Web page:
- Developmental delays.
- Cognitive challenges, such as learning problems.
- Behavioural issues, e.g.: aggression and violent tendencies.
- Substance abuse.
- High-risk behaviours.
Child Protection Laws in South Africa
The mandate to protect children in South Africa is enshrined in Article 28 of the Constitution. Additionally, the Children’s Act (Act No. 38 of 2005) gives effect a child’s constitutional rights and protections. It enforces international child protection rules and standards within the country. While also outlining the duties and powers of those in authority. The Children’s Act was updated via the Children’s Amendment Act (Act No. 41 of 2007).
Unpacking the South African Child Protection Act
- Prohibits child abuse, for example, exploitative labour.
- Requires child carers to provide clothing, food, and medical assistance.
- Imposes a legal requirement for any individual who examines, attends, or deals with a child to report suspected or proven malnutrition deficiency disease, deliberate neglect, physical injury or sexual abuse and offences against children.
- Provides for discretionary reporting where a child is reasonably suspected of needing care and/or protection.
How Does Protecting Children Apply to You?
It is illegal in South Africa to not report a suspected violation of protection or care. Therefore, child safety is the responsibility of anyone who has dealings with a child. Practically, this means safeguarding children from abuse and maltreatment and preventing health and development harm. Essentially, it is about ensuring children grow up with effective care so that they are physically and emotionally safe.
What Services Protect Children?
Within South Africa there are government and non-government services which protect children. These services assess if a child needs to be removed from a situation or if a situation can be remedied. If a child needs to be removed, they will be taken to a place of care.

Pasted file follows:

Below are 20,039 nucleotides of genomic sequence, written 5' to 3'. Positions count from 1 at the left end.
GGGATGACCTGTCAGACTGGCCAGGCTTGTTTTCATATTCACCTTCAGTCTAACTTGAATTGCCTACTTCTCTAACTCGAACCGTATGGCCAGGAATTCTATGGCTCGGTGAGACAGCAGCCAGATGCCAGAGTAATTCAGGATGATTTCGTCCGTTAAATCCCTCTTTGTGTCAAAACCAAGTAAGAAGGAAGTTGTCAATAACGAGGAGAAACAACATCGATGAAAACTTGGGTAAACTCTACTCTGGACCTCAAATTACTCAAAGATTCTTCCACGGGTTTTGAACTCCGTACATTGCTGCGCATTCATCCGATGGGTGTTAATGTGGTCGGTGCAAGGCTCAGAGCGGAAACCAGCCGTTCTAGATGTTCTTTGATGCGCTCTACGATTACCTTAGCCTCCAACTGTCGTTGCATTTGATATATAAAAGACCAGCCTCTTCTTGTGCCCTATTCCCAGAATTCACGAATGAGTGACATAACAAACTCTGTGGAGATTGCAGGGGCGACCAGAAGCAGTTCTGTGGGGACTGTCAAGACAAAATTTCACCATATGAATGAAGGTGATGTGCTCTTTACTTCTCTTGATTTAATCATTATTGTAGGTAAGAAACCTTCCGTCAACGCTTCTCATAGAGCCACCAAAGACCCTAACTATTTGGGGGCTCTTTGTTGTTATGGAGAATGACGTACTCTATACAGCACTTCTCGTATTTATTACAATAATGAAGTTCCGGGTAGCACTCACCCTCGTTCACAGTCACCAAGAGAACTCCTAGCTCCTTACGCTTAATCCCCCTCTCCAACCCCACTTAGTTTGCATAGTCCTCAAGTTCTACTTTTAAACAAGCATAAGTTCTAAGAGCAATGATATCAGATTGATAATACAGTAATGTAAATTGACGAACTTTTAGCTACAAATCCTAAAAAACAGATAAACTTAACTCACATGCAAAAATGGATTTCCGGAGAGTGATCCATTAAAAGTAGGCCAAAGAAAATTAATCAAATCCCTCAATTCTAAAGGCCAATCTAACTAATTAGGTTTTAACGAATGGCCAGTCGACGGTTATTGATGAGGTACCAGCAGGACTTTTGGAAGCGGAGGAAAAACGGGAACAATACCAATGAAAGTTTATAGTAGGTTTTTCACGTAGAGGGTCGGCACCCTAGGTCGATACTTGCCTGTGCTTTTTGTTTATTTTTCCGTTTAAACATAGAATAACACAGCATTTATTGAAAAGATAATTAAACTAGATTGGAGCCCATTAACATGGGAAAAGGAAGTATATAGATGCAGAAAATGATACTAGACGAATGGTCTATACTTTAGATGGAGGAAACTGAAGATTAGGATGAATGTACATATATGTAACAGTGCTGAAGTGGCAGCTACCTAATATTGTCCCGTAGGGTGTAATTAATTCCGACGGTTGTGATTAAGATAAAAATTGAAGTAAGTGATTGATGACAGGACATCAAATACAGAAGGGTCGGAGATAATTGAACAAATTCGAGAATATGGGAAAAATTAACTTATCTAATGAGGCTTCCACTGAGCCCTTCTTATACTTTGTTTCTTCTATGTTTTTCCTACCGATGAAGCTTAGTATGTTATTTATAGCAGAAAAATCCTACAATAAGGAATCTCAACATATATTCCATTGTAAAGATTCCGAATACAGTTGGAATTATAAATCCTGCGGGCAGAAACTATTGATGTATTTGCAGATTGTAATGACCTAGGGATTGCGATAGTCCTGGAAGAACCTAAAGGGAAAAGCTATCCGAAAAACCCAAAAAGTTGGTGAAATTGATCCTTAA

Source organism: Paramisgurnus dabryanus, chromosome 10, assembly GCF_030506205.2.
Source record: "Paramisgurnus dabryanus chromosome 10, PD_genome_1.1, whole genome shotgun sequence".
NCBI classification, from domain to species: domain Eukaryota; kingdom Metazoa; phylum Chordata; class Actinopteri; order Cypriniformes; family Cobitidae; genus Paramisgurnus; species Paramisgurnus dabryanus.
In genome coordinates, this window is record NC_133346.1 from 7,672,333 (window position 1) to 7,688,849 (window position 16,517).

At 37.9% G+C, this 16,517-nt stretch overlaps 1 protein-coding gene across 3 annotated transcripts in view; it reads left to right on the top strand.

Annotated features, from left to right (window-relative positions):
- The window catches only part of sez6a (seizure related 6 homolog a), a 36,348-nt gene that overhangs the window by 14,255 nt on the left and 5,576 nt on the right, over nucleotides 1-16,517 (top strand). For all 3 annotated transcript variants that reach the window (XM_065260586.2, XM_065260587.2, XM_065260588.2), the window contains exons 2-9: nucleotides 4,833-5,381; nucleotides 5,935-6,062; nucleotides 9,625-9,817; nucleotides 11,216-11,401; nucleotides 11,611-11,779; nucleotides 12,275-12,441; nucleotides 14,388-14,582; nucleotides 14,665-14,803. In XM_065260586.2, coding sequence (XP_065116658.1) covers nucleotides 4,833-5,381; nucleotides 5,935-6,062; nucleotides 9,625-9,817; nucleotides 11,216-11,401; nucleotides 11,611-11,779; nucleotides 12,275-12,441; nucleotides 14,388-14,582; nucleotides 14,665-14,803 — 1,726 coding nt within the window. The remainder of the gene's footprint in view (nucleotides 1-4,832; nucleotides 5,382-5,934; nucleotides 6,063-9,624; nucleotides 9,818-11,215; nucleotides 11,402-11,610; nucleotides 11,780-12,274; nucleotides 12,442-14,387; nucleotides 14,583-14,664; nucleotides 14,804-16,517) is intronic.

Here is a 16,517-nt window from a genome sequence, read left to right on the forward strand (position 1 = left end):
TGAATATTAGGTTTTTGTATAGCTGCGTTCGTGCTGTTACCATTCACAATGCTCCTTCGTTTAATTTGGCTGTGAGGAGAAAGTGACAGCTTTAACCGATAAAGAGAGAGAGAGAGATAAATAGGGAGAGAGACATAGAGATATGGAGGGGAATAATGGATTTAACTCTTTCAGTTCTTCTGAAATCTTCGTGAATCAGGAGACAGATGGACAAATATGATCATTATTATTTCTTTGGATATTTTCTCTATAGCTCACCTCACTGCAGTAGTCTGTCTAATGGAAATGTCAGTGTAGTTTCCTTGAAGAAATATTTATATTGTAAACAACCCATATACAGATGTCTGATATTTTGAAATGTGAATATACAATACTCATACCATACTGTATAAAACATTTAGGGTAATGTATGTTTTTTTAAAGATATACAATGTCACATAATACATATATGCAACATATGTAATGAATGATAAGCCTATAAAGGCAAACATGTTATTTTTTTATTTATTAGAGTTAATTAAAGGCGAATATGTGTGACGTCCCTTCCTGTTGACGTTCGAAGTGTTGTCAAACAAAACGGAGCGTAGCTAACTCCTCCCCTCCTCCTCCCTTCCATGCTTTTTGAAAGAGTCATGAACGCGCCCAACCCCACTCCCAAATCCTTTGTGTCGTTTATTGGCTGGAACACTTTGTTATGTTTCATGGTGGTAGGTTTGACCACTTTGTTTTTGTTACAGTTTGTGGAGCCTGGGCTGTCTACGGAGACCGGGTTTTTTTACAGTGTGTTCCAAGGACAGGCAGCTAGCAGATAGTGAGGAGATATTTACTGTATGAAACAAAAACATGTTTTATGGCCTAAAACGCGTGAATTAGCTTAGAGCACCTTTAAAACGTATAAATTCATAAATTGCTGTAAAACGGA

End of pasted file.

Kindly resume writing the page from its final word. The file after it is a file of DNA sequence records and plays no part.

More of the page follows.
- Childline South Africa: 0800 055 555
- ACVV Social Work and Child Protection:
- South African Police Service (Family Violence, Child Protection and Sexual Offences Investigations)
- Emergencies or to report a crime call 10111
- Contact Your nearest Police Station
- Contact (FCS) Family Violence, Child Protection and Sexual Offences Investigations
- Department of Social Development 24-hour call centre (support and counselling for gender-based violence by social workers):
- Toll-free: 0800 428 428 (0800 GBV GBV)
- Cell phone (free call): *120*7867#
How to Help Protect Children
SACAP’s Social Work and Community Development Facility has a focus on growing skillsets which uplift mental health care and community development. Courses are guided by principles of social justice, human rights, collective responsibility, and respect for diversity. They are designed to assist graduates to promote social change and empowerment of people and promote socio-economic development. Contact an admissions officer for further information or apply online today.